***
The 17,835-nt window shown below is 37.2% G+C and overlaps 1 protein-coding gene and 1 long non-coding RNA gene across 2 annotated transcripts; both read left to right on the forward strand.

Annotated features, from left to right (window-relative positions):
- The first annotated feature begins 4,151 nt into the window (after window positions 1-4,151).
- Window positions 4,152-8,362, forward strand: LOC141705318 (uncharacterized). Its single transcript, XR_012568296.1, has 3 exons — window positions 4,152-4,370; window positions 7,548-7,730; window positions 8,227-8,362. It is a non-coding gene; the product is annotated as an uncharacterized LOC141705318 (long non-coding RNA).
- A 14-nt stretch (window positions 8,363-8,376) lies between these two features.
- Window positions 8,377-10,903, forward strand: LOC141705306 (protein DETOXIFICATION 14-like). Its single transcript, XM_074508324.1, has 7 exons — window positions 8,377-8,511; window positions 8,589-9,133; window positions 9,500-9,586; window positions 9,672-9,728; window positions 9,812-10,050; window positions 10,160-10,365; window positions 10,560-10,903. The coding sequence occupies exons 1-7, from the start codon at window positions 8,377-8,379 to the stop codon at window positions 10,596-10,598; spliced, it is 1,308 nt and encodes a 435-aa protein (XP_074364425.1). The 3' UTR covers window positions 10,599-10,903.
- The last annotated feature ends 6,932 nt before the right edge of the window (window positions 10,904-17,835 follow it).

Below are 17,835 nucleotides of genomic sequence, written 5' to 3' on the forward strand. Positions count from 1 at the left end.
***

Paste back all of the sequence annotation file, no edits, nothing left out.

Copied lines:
The 17,835-nt window shown below is 37.2% G+C and overlaps 1 protein-coding gene and 1 long non-coding RNA gene across 2 annotated transcripts; both read left to right on the forward strand.

Annotated features, from left to right (window-relative positions):
- The first annotated feature begins 4,151 nt into the window (after window positions 1-4,151).
- Window positions 4,152-8,362, forward strand: LOC141705318 (uncharacterized). Its single transcript, XR_012568296.1, has 3 exons — window positions 4,152-4,370; window positions 7,548-7,730; window positions 8,227-8,362. It is a non-coding gene; the product is annotated as an uncharacterized LOC141705318 (long non-coding RNA).
- A 14-nt stretch (window positions 8,363-8,376) lies between these two features.
- Window positions 8,377-10,903, forward strand: LOC141705306 (protein DETOXIFICATION 14-like). Its single transcript, XM_074508324.1, has 7 exons — window positions 8,377-8,511; window positions 8,589-9,133; window positions 9,500-9,586; window positions 9,672-9,728; window positions 9,812-10,050; window positions 10,160-10,365; window positions 10,560-10,903. The coding sequence occupies exons 1-7, from the start codon at window positions 8,377-8,379 to the stop codon at window positions 10,596-10,598; spliced, it is 1,308 nt and encodes a 435-aa protein (XP_074364425.1). The 3' UTR covers window positions 10,599-10,903.
- The last annotated feature ends 6,932 nt before the right edge of the window (window positions 10,904-17,835 follow it).

Below are 17,835 nucleotides of genomic sequence, written 5' to 3' on the forward strand. Positions count from 1 at the left end.